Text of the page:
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Authors: Stark, Holger
Title: Physics of inhomogeneous nematic liquid crystals : colloidal dispersions and multiple scattering of light
Other Titles: Physik inhomogener nematischer Fluessigkristalle : kolloidale Dispersionen und Vielfachstreuung von Licht
Issue Date: 1999 Habilitation
Abstract: The habilitation thesis deals with two interesting aspects of nematic liquid crystals with an inhomogeneous orientational order induced either by dispersed particles or by thermal director fluctuations. In the first part, the phenomenological description of the nematic phase and its topological defects are reviewed. The second part addresses the physics of nematic colloidal dispersions as a novel challenging type of soft matter. We first investigate the nematic environment of one particle with homeotropic boundary condition. Three possible structures are identified and discussed in detail; the dipole, the Saturn-ring and the surface-ring configuration. Secondly, we treat dipolar and quadrupolar two-particle interactions with the help of a phenomenological theory. Thirdly, we calculate the anisotropic Stokes drag of a particle in a nematic environment which determines its Brownian motion. We then turn our interest towards colloidal dispersions in complex geometries where we identify the dipolar configuration and study its formation. Finally, we demonstrate that surface-induced nematic order above the nematic-isotropic phase transition results in a strongly attractive but short-range two-particle interaction. Its strength can be controlled by temperature and thereby induce flocculation in an otherwise stabilized dispersion. In the third part we study multiple scattering of light from thermal fluctuations of the director. We use this scattering mechanism to test our generalized theory for the diffuse transport of light and its temporal correlations in random anisotropic media. Diffusing light constitutes a successful regime for accessing multiply scattered light. In diffusing-wave spectroscopy it is used to monitor the dynamics of turbid systems. We first provide a review of all the fascinating facets of multiply scattered light, and we introduce the basic theory of diffuse light transport in isotropic systems.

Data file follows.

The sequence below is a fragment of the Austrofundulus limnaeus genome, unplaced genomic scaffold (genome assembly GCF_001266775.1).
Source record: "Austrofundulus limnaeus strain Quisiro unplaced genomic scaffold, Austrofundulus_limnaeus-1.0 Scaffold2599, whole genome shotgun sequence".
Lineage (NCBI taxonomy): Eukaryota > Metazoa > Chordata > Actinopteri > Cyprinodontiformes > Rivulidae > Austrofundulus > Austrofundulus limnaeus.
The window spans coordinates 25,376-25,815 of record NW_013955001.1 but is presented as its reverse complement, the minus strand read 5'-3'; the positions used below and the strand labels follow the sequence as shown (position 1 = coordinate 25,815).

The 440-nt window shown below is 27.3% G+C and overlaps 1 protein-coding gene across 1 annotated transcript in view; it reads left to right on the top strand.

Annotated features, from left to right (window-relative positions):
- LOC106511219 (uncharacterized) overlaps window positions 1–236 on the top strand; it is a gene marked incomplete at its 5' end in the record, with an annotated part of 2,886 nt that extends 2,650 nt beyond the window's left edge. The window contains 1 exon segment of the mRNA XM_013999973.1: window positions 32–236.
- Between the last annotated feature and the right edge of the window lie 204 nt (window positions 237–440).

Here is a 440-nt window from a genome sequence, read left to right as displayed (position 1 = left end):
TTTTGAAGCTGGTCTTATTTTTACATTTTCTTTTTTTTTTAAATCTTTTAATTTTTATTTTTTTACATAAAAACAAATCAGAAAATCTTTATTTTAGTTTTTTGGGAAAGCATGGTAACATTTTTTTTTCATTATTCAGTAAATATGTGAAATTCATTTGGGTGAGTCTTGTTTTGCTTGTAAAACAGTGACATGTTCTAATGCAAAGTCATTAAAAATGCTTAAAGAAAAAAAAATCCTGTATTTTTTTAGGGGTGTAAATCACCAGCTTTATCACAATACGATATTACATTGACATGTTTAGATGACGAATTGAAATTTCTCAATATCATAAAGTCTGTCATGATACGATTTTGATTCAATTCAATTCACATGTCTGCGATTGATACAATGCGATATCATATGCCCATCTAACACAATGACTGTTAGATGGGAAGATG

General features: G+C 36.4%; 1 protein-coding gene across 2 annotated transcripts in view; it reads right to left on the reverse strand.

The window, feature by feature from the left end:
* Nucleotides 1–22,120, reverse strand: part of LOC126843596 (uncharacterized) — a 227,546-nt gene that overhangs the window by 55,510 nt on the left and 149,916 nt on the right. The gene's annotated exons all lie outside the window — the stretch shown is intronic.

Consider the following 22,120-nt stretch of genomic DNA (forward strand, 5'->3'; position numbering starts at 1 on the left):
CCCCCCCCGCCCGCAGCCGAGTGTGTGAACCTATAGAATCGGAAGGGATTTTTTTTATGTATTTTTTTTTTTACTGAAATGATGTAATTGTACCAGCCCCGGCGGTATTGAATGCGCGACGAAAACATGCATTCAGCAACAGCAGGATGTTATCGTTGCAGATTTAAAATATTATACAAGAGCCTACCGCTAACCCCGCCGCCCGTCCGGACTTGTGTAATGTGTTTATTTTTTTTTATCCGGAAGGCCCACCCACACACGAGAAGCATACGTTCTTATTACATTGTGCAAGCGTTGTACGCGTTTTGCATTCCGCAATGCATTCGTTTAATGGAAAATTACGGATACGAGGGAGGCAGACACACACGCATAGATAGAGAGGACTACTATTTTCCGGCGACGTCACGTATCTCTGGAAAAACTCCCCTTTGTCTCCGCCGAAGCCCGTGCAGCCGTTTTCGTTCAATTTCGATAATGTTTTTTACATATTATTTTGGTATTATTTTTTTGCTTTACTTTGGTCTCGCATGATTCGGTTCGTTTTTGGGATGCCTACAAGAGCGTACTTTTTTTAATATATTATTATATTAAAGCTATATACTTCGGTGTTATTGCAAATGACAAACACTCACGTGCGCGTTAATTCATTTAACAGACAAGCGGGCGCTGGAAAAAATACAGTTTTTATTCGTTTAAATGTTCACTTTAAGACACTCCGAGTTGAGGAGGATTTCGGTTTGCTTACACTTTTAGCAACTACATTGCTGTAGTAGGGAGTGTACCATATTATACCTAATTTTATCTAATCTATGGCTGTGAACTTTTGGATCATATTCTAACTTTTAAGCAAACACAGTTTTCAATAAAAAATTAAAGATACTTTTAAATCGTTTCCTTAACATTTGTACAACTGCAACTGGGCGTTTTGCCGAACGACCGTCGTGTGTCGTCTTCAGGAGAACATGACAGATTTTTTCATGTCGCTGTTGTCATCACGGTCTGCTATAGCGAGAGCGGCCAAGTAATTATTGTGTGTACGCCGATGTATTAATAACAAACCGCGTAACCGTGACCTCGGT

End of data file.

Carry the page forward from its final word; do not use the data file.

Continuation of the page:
Appears in Collections:08 Fakultät Mathematik und Physik

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